An article released Monday by Laura Rena Murray of the Pulitzer Prize winning publication The Guardian examined the problems inflicted upon Native families by the foster system and highlighted the work of Janice Howe, a grandmother on the Crow Creek Reservation dedicated to honoring the Indian Child Welfare Act and keeping Native families in tact.
The important investigative piece contained a disturbing section that included the comments of Elizabeth Morris, chairwoman of the Christian Alliance for Indian Child Welfare. In the article, Morris said her organization was formed to not only lobby against ICWA, but also connect prospective adoptive parents with lawyers that specialize “in circumventing ICWA” i.e. how to break federal law.
“(ICWA) is not about the kids, it’s really about maintaining tribal sovereignty,” Morris told The Guardian, going on to call ICWA a means of uplifting “tribal kingdoms and get[ting] federal money. They get to meet with the president…If they seriously wanted to protect children, they would have to send them off the rez and give them to white foster homes.”
The blatantly and offensively racist elements of this final comment is actually quite staggering, as Morris says white foster parents are better equipped to raise Native then their own families and relatives. It is this type of mentality that ICWA was formed to oppose in the first place.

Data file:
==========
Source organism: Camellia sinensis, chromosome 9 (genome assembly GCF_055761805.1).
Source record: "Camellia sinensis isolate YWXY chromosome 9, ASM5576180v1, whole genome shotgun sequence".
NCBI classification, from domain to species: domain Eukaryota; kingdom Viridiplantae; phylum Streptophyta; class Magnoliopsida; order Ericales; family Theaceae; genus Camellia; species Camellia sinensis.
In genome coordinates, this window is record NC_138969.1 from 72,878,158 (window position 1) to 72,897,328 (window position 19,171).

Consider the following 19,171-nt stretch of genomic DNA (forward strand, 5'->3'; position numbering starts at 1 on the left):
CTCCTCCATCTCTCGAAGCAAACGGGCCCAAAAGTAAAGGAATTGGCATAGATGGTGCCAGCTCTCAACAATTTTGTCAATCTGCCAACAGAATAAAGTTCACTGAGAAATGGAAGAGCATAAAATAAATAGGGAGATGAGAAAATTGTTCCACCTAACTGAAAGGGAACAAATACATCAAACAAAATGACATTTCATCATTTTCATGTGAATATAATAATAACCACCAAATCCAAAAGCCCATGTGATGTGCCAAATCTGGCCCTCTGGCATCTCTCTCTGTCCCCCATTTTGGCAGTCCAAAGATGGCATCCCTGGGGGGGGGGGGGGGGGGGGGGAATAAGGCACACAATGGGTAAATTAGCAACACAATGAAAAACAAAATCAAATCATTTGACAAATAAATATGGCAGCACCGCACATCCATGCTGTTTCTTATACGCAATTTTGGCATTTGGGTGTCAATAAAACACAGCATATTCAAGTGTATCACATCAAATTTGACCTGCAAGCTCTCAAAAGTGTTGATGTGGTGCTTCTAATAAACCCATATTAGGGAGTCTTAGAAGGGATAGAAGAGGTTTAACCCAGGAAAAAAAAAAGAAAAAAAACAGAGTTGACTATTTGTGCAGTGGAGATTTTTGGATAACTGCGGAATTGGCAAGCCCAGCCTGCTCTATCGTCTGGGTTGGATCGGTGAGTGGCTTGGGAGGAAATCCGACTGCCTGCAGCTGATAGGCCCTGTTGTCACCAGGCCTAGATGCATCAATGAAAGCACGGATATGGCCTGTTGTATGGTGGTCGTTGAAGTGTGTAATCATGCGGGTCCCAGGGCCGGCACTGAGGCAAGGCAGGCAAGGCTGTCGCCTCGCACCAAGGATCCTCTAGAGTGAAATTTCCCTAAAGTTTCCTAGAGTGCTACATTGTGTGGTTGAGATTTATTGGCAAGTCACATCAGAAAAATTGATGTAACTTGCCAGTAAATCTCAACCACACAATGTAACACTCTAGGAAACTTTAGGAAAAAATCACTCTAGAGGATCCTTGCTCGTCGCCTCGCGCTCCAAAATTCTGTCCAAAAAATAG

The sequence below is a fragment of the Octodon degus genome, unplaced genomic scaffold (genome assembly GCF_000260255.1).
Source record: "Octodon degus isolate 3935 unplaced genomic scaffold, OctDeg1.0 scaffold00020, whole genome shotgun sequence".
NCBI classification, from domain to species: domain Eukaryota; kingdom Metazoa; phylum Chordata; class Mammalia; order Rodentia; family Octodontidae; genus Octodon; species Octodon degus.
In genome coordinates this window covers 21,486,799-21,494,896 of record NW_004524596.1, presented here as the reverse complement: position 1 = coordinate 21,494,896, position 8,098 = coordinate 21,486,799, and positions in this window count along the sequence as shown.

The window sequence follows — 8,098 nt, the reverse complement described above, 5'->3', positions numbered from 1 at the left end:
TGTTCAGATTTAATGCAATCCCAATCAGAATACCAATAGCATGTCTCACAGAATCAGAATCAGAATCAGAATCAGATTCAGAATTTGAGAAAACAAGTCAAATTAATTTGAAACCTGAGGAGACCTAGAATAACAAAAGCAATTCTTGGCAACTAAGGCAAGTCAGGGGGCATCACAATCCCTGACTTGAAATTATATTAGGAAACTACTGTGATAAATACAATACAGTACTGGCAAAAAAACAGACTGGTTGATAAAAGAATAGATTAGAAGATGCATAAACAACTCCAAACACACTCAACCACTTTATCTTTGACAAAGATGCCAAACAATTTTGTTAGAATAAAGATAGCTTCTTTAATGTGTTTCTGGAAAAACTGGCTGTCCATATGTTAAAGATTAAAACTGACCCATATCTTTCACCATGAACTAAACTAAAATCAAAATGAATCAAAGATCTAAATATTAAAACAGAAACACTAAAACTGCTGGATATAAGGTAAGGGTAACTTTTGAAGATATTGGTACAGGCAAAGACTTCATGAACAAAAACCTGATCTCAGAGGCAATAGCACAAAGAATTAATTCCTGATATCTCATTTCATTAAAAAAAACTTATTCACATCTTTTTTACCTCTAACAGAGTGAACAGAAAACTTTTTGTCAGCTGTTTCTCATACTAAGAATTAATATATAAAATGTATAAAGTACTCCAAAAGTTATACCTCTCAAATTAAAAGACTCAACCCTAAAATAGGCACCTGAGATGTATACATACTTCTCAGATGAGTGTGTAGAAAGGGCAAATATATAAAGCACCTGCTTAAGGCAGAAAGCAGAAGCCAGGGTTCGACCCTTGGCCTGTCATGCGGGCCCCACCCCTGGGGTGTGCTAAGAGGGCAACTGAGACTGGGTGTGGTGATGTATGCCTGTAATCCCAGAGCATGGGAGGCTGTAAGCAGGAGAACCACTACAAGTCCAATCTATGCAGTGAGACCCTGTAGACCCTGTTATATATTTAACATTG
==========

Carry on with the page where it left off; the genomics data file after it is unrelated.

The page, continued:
In its communication, the Alliance stresses their positive relations with white people. A blurb on their official website’s homepage frames part of founder Roland John Morris’s great realization as the acceptance that the disparities faced by Natives today cannot be attributed to the cultural genocide inflicted upon them by white people across history.
Again, CANNOT be attributed to cultural genocide as detailed methodically in any credible history source.
The organization claims to be pro-family rather than pro-tribe, advocating for the well-being of individual children and downplaying the importance of cultural preservation. They are strongly opposed to ICWA, which they claim creates boundaries preventing people of indigenous descent from embracing different cultures and religions.
“Laws such as IWCA (sic) and VAWA are misguided. They infringe on Freedom of Religion and Freedom of Association. They infringe on the rights of Birth Parents to raise their children Irish if they so choose–or the right of individuals to have their cases heard before County Courts,” reads a statement recounting viewpoints of the late Roland John Morris.
Eric Holder’s decision to strengthen ICWA guidelines in the face of South Dakota’s persistent and willful violations of the important law was referred to as “anti-family” in a CAICW blog post.
The blatantly racist and paternalistic nature of this position is outrageous. In actuality, it is the Alliance that favors severing the relationship between birth parents and children. Their position is particularly disconcerting given that this organization has the financial means to connect adoptive parents with lawyers while most Natives struggling to retain their parental rights can’t afford lawyers.
Again, this crystallizes how the deck is stacked against Indians in the courtroom scenario and why Natives are the most vulnerable population.